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Discussion Starter #1
So my front left tire is visibly cupping on the inside. Not severely but you can see maybe 1/8" difference in tread depth between one pair of tread blocks (about 2 in.) and the next. The tires are the OEM style Michelins with 50,000 miles on them (2016 date code). Still plenty of tread left on the set overall, maybe half worn. The 2011 RTS has 125,000 miles. I was convinced the groaning noise I was hearing at speed was a bad LF wheel bearing. Not wanting to deal with pressing out a bearing I let my local Honda dealer work on it. They found the cupping and rotated the tires and the noise is much better, though not perfectly quiet either. Honda recommended putting new tires on, but I was hoping for another 50,000mi on these puppies. They also found and replaced worn out sway bar links but nothing else.

I'm wondering what the root cause of the cupping is? Could worn-out stabilizer links cause this? Or maybe my struts are no good? This particular wheel and fender was treated to a meetup with a Mercedes rear-end about 2 years ago which resulted in some bodywork ($7K) and a new control arm. Overall the steering still feels a bit loosey-goosey, kind of reminiscent of piloting a 70's land yacht. Not crisp steering at all.
 

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2008 Ridgeline RTS in Billet Silver Metallic
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22,670 Posts
I'm sure we have some tire experts here who will hopefully chime in with some ideas on the tire cupping. I'll be curious to learn what you find caused the cupping.
 

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Tire cupping is usually a multi angle problem occurrence. If it was in an accident did they do a proper frame check on it ? Was the alignment done and if so were the adjustments not far out (meaning bent parts). Also, were the tires replaced from the accident ? (think belt shifting) Cupping can be a lot of things. Depending on the quality of the repair I'd guess it's related to the accident.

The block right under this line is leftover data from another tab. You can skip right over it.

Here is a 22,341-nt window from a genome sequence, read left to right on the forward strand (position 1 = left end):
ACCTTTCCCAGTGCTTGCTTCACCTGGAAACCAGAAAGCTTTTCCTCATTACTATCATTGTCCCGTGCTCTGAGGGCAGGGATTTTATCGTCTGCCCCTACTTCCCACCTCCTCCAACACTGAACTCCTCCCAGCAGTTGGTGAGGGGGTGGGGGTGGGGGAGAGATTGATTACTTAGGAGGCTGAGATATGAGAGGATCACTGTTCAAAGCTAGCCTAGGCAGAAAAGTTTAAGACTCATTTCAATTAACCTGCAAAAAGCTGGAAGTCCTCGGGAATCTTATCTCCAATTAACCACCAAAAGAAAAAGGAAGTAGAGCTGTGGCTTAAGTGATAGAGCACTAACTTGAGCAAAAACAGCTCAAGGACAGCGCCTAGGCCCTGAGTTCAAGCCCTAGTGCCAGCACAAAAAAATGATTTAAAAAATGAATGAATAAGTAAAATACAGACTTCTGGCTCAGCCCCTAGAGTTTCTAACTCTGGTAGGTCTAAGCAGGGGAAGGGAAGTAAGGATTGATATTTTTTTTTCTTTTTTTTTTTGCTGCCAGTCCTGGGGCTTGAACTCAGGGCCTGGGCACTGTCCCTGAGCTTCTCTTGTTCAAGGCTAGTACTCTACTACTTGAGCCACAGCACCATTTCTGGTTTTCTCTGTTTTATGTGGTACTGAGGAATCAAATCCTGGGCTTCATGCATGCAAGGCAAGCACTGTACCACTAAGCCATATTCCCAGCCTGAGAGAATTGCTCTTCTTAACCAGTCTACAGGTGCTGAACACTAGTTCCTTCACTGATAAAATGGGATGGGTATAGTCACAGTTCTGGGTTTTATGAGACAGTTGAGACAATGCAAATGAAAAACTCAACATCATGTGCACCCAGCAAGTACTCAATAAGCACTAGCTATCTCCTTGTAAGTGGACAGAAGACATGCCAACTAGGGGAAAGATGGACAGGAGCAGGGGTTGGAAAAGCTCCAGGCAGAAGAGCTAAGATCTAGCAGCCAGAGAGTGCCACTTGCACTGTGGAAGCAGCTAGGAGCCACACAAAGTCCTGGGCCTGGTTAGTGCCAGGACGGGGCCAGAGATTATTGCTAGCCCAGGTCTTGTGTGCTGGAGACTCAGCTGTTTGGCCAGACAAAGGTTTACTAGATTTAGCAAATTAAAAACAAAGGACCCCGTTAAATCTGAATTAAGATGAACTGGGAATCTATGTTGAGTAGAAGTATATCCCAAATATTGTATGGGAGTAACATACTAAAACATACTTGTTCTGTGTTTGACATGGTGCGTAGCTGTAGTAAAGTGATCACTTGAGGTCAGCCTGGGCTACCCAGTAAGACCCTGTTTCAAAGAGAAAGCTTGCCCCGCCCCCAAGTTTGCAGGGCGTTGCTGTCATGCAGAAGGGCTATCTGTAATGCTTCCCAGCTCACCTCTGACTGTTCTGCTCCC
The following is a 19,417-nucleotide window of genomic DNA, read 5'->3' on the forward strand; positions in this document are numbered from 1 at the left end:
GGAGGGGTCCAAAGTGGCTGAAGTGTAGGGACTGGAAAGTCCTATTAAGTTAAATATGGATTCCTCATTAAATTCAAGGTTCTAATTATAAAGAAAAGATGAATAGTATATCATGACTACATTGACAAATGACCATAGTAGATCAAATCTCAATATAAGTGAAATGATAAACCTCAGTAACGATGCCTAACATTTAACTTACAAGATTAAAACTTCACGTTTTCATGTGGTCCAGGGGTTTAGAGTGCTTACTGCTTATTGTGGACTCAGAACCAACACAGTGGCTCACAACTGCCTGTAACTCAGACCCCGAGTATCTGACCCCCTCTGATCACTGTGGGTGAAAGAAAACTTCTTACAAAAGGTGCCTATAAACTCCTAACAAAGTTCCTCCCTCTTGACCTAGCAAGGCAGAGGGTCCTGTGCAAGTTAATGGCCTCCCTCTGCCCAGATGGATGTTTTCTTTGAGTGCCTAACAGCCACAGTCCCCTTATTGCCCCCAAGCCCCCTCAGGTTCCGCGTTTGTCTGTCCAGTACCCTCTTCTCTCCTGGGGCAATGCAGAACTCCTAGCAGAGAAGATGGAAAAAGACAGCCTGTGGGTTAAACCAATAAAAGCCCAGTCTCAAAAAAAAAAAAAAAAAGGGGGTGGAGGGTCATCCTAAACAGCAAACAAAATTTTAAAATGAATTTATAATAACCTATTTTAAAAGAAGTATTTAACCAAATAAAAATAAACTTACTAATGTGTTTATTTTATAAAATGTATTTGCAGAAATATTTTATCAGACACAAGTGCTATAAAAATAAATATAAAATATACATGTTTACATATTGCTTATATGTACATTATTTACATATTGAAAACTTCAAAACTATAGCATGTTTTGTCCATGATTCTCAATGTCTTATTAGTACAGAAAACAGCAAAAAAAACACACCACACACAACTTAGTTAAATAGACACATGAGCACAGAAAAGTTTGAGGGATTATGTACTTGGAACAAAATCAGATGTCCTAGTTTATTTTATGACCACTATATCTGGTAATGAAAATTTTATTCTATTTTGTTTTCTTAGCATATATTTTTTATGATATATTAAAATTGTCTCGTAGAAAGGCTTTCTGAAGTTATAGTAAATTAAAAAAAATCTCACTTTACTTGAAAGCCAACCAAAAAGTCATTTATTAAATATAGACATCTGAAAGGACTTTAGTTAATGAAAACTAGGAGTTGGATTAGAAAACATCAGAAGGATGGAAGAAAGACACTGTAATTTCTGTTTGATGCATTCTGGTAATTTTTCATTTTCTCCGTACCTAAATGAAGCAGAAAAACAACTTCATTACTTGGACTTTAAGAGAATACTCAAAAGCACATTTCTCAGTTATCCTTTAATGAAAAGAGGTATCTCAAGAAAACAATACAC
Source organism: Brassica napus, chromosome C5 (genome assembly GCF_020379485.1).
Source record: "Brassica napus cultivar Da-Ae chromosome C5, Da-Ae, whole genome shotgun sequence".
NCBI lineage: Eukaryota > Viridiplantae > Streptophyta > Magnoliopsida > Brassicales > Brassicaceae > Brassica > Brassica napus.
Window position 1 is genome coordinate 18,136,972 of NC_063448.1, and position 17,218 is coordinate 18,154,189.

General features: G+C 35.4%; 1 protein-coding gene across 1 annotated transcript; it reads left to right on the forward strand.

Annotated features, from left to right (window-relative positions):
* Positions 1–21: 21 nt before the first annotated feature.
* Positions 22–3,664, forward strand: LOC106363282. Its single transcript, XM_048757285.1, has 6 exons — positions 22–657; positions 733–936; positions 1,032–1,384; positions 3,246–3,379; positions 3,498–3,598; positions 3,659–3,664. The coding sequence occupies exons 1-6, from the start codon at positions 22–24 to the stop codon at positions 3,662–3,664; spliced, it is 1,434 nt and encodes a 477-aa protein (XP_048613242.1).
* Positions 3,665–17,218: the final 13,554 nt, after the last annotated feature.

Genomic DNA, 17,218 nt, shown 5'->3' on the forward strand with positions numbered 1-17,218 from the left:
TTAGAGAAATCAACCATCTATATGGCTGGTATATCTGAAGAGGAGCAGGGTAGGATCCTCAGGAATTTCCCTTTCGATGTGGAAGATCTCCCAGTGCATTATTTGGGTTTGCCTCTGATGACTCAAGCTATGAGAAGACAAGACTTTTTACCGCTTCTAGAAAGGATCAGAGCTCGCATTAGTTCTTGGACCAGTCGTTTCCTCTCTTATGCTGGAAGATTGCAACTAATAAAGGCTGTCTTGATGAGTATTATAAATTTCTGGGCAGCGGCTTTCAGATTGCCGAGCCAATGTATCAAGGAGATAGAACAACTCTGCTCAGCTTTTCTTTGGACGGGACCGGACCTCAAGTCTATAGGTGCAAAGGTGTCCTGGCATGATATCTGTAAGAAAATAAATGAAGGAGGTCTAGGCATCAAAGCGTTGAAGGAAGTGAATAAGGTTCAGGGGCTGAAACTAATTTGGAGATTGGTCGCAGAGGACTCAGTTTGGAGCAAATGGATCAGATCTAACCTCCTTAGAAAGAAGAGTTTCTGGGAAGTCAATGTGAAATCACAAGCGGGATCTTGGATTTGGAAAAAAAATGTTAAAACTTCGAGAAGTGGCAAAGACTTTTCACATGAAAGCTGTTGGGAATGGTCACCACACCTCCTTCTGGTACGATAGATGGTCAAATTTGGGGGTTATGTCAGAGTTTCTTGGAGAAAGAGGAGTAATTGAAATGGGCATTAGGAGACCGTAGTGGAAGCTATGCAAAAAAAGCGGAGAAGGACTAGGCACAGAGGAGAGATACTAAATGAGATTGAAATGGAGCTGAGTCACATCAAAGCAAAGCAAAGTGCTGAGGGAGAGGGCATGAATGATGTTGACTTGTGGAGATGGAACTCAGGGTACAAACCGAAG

Steve
 

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2010 RT - Bali Blue
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As Steve mentioned, tire cupping could be a multitude of things and 10 different websites will give you their own versions. Ensure that the problem you are facing is indeed tire cupping, and not something else. Essentially you can call it scalloped tires (like a sawtooth pattern).

Some of the causes are..........

  • Tires out of balance
  • bent wheel
  • worn out strut assembly
  • improper/incorrect alignment
  • improper tire inflation
  • old (age) tire or tire out of its intended production life
  • worn balljoints (LCA or tie rod)
  • worn or improper CV joints
  • Worn or improper wheel bearings

Since rotating the tire alleviates it, I tend to believe it is one of the above and that the problem could potentially return. If you plan to keep the vehicle for a while, I would keep an eye on that LF tire and if it pops its head back up, then address that side right away. If the alignment is spot on, then it is surely not your tie rod ends as the alignment shop would most likely not work on it, or tell you it needs to be fixed prior to alignment.

BTW, just because your dealership looked through it, please do not assume that there are no issues. It is always worth getting a second opinion from a reputable shop that works on suspension & alignment.
 

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Discussion Starter #5
Upon further inspection it looks like my rear struts need replacing (one has oil leaking) and one of my control arms (RF) is worn out (mutiple cracks in compliance bushing).
These parts are all original (125k miles) so its not a shocker. I'll start with those. The front struts are also original so I may do those as well.
 
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